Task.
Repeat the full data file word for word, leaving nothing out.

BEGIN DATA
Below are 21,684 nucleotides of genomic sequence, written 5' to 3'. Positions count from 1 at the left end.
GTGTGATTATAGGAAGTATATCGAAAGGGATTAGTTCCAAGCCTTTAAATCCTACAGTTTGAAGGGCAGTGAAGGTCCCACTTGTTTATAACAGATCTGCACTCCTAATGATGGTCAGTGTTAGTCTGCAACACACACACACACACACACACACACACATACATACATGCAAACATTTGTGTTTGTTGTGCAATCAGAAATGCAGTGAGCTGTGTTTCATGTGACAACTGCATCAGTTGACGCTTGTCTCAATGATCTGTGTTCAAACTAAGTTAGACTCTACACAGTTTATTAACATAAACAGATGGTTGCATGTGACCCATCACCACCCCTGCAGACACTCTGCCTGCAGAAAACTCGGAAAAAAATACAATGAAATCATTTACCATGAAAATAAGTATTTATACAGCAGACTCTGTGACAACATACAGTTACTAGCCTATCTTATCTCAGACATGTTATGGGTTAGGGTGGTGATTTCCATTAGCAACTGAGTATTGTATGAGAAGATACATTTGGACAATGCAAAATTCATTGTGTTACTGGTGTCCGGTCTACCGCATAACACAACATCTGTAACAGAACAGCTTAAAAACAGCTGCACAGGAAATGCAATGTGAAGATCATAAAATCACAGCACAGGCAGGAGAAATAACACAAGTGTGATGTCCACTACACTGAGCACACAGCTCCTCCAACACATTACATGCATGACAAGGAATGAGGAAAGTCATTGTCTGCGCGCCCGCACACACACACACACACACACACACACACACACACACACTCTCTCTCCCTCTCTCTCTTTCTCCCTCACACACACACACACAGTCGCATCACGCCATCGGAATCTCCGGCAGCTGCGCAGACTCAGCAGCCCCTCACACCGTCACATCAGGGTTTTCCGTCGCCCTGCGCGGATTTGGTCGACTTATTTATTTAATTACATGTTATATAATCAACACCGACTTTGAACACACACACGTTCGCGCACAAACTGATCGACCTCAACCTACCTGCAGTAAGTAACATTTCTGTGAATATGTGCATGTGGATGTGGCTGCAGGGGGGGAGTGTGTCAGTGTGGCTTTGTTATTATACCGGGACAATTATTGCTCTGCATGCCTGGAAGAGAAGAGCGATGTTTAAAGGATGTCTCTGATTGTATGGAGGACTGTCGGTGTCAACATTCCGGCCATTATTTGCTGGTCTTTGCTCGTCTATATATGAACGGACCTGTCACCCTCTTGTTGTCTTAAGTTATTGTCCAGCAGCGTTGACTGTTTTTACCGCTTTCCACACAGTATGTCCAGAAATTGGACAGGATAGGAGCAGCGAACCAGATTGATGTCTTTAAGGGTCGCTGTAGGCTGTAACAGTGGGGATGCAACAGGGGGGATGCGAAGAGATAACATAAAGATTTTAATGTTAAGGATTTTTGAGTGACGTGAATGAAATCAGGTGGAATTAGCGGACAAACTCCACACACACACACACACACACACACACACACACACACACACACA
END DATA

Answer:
Below are 21,684 nucleotides of genomic sequence, written 5' to 3'. Positions count from 1 at the left end.
GTGTGATTATAGGAAGTATATCGAAAGGGATTAGTTCCAAGCCTTTAAATCCTACAGTTTGAAGGGCAGTGAAGGTCCCACTTGTTTATAACAGATCTGCACTCCTAATGATGGTCAGTGTTAGTCTGCAACACACACACACACACACACACACACACATACATACATGCAAACATTTGTGTTTGTTGTGCAATCAGAAATGCAGTGAGCTGTGTTTCATGTGACAACTGCATCAGTTGACGCTTGTCTCAATGATCTGTGTTCAAACTAAGTTAGACTCTACACAGTTTATTAACATAAACAGATGGTTGCATGTGACCCATCACCACCCCTGCAGACACTCTGCCTGCAGAAAACTCGGAAAAAAATACAATGAAATCATTTACCATGAAAATAAGTATTTATACAGCAGACTCTGTGACAACATACAGTTACTAGCCTATCTTATCTCAGACATGTTATGGGTTAGGGTGGTGATTTCCATTAGCAACTGAGTATTGTATGAGAAGATACATTTGGACAATGCAAAATTCATTGTGTTACTGGTGTCCGGTCTACCGCATAACACAACATCTGTAACAGAACAGCTTAAAAACAGCTGCACAGGAAATGCAATGTGAAGATCATAAAATCACAGCACAGGCAGGAGAAATAACACAAGTGTGATGTCCACTACACTGAGCACACAGCTCCTCCAACACATTACATGCATGACAAGGAATGAGGAAAGTCATTGTCTGCGCGCCCGCACACACACACACACACACACACACACACACACACACACTCTCTCTCCCTCTCTCTCTTTCTCCCTCACACACACACACACAGTCGCATCACGCCATCGGAATCTCCGGCAGCTGCGCAGACTCAGCAGCCCCTCACACCGTCACATCAGGGTTTTCCGTCGCCCTGCGCGGATTTGGTCGACTTATTTATTTAATTACATGTTATATAATCAACACCGACTTTGAACACACACACGTTCGCGCACAAACTGATCGACCTCAACCTACCTGCAGTAAGTAACATTTCTGTGAATATGTGCATGTGGATGTGGCTGCAGGGGGGGAGTGTGTCAGTGTGGCTTTGTTATTATACCGGGACAATTATTGCTCTGCATGCCTGGAAGAGAAGAGCGATGTTTAAAGGATGTCTCTGATTGTATGGAGGACTGTCGGTGTCAACATTCCGGCCATTATTTGCTGGTCTTTGCTCGTCTATATATGAACGGACCTGTCACCCTCTTGTTGTCTTAAGTTATTGTCCAGCAGCGTTGACTGTTTTTACCGCTTTCCACACAGTATGTCCAGAAATTGGACAGGATAGGAGCAGCGAACCAGATTGATGTCTTTAAGGGTCGCTGTAGGCTGTAACAGTGGGGATGCAACAGGGGGGATGCGAAGAGATAACATAAAGATTTTAATGTTAAGGATTTTTGAGTGACGTGAATGAAATCAGGTGGAATTAGCGGACAAACTCCACACACACACACACACACACACACACACACACACACACACACA